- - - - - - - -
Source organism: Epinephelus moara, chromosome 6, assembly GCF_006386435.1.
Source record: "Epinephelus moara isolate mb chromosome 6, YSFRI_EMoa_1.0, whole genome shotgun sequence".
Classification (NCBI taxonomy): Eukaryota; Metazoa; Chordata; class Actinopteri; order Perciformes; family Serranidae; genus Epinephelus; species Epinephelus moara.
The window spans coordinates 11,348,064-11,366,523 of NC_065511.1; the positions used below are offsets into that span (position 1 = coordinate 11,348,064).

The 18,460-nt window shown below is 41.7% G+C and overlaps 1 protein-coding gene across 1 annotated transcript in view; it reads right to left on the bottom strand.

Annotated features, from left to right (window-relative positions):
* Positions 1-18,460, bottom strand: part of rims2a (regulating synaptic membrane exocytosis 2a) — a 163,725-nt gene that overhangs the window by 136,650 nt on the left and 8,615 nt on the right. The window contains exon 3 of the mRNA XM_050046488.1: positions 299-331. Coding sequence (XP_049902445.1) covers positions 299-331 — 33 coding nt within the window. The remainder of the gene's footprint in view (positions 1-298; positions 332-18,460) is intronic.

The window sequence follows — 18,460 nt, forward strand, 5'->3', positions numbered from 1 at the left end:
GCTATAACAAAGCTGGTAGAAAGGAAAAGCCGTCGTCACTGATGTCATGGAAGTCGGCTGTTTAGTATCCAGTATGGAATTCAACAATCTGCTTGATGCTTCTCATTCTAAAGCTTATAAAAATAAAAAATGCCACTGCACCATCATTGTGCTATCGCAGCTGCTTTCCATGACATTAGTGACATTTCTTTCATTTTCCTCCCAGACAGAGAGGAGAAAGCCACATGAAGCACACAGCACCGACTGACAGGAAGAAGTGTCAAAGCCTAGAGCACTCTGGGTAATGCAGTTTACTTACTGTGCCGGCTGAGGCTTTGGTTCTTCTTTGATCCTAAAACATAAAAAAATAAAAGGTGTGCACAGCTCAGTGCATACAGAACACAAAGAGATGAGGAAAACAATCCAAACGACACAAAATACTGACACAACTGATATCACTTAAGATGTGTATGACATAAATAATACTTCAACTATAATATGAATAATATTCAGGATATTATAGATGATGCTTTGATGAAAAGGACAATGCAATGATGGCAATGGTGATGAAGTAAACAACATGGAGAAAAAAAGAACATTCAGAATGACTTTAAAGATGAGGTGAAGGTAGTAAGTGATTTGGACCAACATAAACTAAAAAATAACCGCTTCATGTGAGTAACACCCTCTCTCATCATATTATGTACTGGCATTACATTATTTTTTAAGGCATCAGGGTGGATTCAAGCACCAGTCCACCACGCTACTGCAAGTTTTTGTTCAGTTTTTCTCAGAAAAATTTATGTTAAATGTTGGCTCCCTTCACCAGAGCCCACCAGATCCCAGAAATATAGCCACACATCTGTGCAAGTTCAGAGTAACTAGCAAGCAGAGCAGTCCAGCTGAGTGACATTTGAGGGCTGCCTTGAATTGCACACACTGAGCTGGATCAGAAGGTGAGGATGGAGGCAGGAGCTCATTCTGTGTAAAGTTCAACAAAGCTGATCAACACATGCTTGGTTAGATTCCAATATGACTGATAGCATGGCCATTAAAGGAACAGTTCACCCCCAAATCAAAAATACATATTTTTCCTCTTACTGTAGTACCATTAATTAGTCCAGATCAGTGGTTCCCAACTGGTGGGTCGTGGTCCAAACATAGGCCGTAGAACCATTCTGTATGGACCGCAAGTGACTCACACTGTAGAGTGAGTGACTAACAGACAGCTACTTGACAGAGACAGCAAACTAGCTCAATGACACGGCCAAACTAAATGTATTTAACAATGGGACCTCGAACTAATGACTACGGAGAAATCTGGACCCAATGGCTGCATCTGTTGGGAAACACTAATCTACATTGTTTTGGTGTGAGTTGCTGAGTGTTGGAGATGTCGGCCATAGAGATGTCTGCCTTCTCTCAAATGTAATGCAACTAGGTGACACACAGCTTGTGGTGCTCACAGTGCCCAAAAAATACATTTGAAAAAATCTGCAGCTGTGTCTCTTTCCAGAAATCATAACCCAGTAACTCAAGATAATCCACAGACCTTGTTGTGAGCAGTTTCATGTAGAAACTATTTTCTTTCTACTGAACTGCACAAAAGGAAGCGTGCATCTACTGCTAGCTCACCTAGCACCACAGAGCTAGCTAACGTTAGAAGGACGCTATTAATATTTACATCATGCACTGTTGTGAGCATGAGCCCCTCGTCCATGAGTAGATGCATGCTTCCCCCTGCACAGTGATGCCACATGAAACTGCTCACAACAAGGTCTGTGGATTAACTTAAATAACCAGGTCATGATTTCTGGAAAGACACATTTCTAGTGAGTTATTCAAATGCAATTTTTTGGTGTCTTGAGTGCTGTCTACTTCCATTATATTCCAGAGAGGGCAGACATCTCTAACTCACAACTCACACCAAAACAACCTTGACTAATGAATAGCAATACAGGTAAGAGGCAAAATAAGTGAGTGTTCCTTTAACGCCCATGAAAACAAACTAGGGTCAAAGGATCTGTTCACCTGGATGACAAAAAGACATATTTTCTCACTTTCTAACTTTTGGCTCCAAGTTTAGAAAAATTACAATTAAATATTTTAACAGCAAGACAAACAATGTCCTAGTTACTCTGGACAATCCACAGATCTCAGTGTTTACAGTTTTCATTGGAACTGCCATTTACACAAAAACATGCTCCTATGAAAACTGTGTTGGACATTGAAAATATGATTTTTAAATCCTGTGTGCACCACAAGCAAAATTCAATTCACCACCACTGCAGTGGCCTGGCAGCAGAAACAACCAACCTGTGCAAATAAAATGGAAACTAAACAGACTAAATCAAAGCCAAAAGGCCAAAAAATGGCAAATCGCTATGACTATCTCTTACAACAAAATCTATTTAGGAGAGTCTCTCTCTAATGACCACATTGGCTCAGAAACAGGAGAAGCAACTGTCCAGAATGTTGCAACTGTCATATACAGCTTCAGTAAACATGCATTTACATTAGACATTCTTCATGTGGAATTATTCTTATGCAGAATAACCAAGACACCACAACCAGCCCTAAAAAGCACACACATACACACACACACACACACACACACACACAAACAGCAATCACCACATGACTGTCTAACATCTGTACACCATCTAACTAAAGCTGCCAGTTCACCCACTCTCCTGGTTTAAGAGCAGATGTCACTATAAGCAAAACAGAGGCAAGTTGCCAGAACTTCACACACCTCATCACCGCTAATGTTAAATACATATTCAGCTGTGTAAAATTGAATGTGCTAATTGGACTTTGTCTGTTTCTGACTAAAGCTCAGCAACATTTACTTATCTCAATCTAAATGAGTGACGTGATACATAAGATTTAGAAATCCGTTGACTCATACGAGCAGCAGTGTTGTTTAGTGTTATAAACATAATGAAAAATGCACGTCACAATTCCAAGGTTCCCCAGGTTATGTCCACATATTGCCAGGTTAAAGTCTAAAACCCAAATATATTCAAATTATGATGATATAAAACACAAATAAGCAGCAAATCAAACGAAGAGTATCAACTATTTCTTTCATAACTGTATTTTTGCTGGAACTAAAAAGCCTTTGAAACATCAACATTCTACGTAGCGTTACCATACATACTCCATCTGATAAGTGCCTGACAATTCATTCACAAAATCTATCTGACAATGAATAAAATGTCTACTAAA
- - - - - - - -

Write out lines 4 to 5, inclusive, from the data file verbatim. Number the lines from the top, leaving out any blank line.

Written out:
The window spans coordinates 11,348,064-11,366,523 of NC_065511.1; the positions used below are offsets into that span (position 1 = coordinate 11,348,064).

The 18,460-nt window shown below is 41.7% G+C and overlaps 1 protein-coding gene across 1 annotated transcript in view; it reads right to left on the bottom strand.